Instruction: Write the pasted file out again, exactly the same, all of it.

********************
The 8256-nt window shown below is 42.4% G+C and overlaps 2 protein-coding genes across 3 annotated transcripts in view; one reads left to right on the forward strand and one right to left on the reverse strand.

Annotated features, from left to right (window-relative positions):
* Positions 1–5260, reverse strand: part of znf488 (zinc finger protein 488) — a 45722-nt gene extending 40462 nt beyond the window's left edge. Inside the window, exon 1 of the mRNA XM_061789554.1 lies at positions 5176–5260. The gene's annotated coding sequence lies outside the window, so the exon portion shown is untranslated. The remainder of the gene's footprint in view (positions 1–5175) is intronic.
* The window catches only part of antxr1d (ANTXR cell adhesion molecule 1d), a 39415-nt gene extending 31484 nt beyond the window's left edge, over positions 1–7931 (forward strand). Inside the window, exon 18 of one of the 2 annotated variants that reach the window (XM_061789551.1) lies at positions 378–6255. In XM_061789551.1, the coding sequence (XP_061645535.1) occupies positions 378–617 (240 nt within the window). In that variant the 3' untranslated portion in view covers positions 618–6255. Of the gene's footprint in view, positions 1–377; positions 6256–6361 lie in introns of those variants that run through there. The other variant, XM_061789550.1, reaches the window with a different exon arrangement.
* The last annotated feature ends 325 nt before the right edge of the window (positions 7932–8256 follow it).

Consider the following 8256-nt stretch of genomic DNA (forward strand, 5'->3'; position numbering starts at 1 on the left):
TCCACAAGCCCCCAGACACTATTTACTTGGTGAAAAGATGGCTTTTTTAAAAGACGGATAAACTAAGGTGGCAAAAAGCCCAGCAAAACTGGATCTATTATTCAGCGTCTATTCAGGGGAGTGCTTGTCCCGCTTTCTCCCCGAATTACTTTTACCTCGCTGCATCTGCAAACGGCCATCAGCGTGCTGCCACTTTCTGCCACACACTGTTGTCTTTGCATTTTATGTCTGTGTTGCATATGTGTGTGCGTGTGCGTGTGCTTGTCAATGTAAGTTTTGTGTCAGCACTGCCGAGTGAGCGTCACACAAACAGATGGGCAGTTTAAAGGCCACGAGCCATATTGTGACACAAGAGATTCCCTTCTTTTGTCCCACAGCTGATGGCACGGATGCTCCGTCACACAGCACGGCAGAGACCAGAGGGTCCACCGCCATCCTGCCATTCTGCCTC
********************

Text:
The 8256-nt window shown below is 42.4% G+C and overlaps 2 protein-coding genes across 3 annotated transcripts in view; one reads left to right on the forward strand and one right to left on the reverse strand.

Annotated features, from left to right (window-relative positions):
* Positions 1–5260, reverse strand: part of znf488 (zinc finger protein 488) — a 45722-nt gene extending 40462 nt beyond the window's left edge. Inside the window, exon 1 of the mRNA XM_061789554.1 lies at positions 5176–5260. The gene's annotated coding sequence lies outside the window, so the exon portion shown is untranslated. The remainder of the gene's footprint in view (positions 1–5175) is intronic.
* The window catches only part of antxr1d (ANTXR cell adhesion molecule 1d), a 39415-nt gene extending 31484 nt beyond the window's left edge, over positions 1–7931 (forward strand). Inside the window, exon 18 of one of the 2 annotated variants that reach the window (XM_061789551.1) lies at positions 378–6255. In XM_061789551.1, the coding sequence (XP_061645535.1) occupies positions 378–617 (240 nt within the window). In that variant the 3' untranslated portion in view covers positions 618–6255. Of the gene's footprint in view, positions 1–377; positions 6256–6361 lie in introns of those variants that run through there. The other variant, XM_061789550.1, reaches the window with a different exon arrangement.
* The last annotated feature ends 325 nt before the right edge of the window (positions 7932–8256 follow it).

Consider the following 8256-nt stretch of genomic DNA (forward strand, 5'->3'; position numbering starts at 1 on the left):
TCCACAAGCCCCCAGACACTATTTACTTGGTGAAAAGATGGCTTTTTTAAAAGACGGATAAACTAAGGTGGCAAAAAGCCCAGCAAAACTGGATCTATTATTCAGCGTCTATTCAGGGGAGTGCTTGTCCCGCTTTCTCCCCGAATTACTTTTACCTCGCTGCATCTGCAAACGGCCATCAGCGTGCTGCCACTTTCTGCCACACACTGTTGTCTTTGCATTTTATGTCTGTGTTGCATATGTGTGTGCGTGTGCGTGTGCTTGTCAATGTAAGTTTTGTGTCAGCACTGCCGAGTGAGCGTCACACAAACAGATGGGCAGTTTAAAGGCCACGAGCCATATTGTGACACAAGAGATTCCCTTCTTTTGTCCCACAGCTGATGGCACGGATGCTCCGTCACACAGCACGGCAGAGACCAGAGGGTCCACCGCCATCCTGCCATTCTGCCTC